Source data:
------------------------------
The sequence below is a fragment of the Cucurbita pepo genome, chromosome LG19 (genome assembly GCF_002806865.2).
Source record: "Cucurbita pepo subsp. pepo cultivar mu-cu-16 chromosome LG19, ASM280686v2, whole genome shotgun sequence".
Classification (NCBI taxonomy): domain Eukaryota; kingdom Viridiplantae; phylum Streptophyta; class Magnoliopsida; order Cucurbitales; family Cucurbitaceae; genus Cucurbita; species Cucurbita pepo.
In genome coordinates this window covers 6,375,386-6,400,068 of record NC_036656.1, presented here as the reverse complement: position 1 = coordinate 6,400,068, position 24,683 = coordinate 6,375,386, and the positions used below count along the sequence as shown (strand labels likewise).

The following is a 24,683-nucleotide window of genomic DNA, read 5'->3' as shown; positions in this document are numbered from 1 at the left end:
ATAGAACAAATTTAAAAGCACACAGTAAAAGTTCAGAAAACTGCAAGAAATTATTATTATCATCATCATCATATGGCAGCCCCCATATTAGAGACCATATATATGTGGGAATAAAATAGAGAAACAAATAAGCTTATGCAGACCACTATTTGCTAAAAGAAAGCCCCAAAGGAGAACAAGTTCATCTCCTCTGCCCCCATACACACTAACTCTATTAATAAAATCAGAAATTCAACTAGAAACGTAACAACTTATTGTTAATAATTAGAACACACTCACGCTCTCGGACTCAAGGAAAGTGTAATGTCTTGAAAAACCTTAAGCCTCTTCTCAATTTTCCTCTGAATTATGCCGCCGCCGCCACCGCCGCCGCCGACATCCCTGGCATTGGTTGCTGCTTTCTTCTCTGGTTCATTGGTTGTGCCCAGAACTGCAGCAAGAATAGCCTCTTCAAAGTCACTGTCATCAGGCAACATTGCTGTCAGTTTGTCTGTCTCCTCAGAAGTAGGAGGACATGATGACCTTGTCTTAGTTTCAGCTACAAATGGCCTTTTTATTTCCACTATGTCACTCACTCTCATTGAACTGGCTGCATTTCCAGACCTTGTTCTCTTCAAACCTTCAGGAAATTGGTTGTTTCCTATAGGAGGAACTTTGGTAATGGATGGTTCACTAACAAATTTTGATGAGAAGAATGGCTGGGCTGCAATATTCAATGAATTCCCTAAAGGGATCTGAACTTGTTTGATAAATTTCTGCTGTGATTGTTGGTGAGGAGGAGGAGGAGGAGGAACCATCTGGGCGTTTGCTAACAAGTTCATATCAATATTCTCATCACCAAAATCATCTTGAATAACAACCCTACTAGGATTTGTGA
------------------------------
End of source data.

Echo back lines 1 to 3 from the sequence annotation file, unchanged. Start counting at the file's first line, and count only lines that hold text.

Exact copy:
The sequence below is a fragment of the Cucurbita pepo genome, chromosome LG19 (genome assembly GCF_002806865.2).
Source record: "Cucurbita pepo subsp. pepo cultivar mu-cu-16 chromosome LG19, ASM280686v2, whole genome shotgun sequence".
Classification (NCBI taxonomy): domain Eukaryota; kingdom Viridiplantae; phylum Streptophyta; class Magnoliopsida; order Cucurbitales; family Cucurbitaceae; genus Cucurbita; species Cucurbita pepo.